Eyeballing synclaviers - some questions

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Eyeballing synclaviers - some questions

Post by username » Tue Jul 05, 2011 1:00 pm

I have been looking at synclavs lately and I have a few questions for those of you with experience on them.
I am mainly looking for unique sounds rather than a new way to make music. My personal "sound" is very important to my line of work so anything to build on or augment that is a welcome addition to my synth collection. So I guess I am mainly wondering a) does the synclav offer a unique sound? B) Is it totally cheesy and 80s? (of course I've heard them before but not in a modern context). C) I know the learning curve is tough, but how tough? I have a background in max, kyma and some other environments that have a bit of a technical learning curve before you can make anything useful.

So, any excited synclavier owners out there? Or is it a waste o money just for the "sound"?

Thanks

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Re: Eyeballing synclaviers - some questions

Post by Jinsai » Tue Jul 05, 2011 4:07 pm

I studied with Jon Appleton at Dartmouth and used their full-on Synclavier system extensively for 4 years.

The Synclavier offered a number of things no other synth or workstation did quite the same way (for example, its ability to do macrotuning and microtuning). Its synthesis engine is slightly different from others (the FM implementation is different) but in 2011 it is fair to say there are plenty of unique-sounding synths out there.

You didn't really define unique, so I can't answer definitively. I can say that if few other people have a Synclavier (and few do) then simply using one a lot and leaning on its special qualities will make your music a bit different from everyone else's.

"Cheesy and 80s" has very little to do with a given instrument's inherent qualities and everything to do with how you use it. Don't use presets. Program from scratch. Try not to sound like everyone else. Those things matter far more than what gear you use. Plenty of people take flexible tools like Max/MSP and make things that sound just like everyone else using Max/MSP.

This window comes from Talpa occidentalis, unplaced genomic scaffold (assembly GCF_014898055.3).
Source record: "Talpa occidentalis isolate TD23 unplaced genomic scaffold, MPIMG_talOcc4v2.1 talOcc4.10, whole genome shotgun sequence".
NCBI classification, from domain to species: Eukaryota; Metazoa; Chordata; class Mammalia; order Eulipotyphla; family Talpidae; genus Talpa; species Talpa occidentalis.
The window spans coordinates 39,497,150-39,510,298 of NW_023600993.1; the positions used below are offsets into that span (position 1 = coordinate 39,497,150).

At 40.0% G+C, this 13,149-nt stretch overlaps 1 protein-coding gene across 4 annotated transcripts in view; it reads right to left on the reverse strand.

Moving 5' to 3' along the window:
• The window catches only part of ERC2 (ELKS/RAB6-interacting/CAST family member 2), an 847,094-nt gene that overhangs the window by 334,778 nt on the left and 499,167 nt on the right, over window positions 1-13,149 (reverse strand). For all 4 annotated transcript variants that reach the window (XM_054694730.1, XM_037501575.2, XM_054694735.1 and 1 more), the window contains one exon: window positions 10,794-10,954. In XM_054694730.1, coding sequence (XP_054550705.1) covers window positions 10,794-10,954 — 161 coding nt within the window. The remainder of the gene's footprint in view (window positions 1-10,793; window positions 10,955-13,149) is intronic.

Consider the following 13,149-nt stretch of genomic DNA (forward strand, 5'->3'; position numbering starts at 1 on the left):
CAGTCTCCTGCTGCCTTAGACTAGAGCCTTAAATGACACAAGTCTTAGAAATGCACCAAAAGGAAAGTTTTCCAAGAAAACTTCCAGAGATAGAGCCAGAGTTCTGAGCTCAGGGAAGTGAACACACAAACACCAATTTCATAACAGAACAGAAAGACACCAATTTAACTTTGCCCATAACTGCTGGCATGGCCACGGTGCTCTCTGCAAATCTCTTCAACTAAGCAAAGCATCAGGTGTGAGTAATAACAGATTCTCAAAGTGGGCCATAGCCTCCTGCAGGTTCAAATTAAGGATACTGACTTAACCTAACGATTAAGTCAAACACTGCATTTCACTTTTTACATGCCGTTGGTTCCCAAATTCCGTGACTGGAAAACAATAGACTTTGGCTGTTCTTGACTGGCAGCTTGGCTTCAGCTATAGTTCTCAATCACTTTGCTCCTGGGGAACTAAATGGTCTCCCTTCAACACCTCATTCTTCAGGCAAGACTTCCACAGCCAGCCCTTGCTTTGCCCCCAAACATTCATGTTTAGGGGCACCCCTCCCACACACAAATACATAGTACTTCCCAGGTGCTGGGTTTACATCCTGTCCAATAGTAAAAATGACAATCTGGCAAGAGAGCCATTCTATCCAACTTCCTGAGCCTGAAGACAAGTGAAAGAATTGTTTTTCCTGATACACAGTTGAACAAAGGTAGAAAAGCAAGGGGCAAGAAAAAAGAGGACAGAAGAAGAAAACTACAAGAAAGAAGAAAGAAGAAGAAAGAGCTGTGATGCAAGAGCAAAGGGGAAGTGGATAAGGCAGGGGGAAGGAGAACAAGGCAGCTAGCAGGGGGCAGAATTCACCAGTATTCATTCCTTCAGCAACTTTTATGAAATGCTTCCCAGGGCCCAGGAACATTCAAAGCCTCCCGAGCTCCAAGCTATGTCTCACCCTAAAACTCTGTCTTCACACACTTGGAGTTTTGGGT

Learning curve for any powerful tool is tough. I didn't find the Synclavier any more difficult than other complex instruments, and if you get one with the computer option, it is far less intimidating than it may seem initially.

The Synclavier's sampling remains the best I've ever heard.
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Re: Eyeballing synclaviers - some questions

Post by username » Sun Jul 10, 2011 1:07 pm

thanks for the reply.

how would you say the sequencing is? Coming from a DAW background, am i going to be pulling my hair out? I am mainly interested in working "differently" - meaning a different process to achieve different results that I might not otherwise conceive in a conventional DAW.

Someone I know has a 6400 system available. I don't think it comes with FM but I heard you can "upgrade" it to have FM. Is it worth it for the FM? How does the FM synthesis relate to something like the DX7 or even software synths like FM8?

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Re: Eyeballing synclaviers - some questions

Post by Jinsai » Sun Jul 10, 2011 9:24 pm

I don't know what the different models are like - the Dartmouth studio's unit was always "latest and greatest" and often had beta software. I would do some extensive Google searches.

As for sequencing, the Synclavier does not really compare to a DAW. The Synclavier's sequencing was originally designed to allow performance - you can find some great videos of Jon Appleton demonstrating it.

As for the FM, well, it's FM. The implementation/interface is different from the DX series. I think it sounded better than the high noise floor 12-bit DX7, but it's not really an apples-to-apples comparison. I haven't used FM8, but from what I understand, if what you really want is FM, you're way better off dropping $100 on FM8 than whatever the Synclavier is going to run you!
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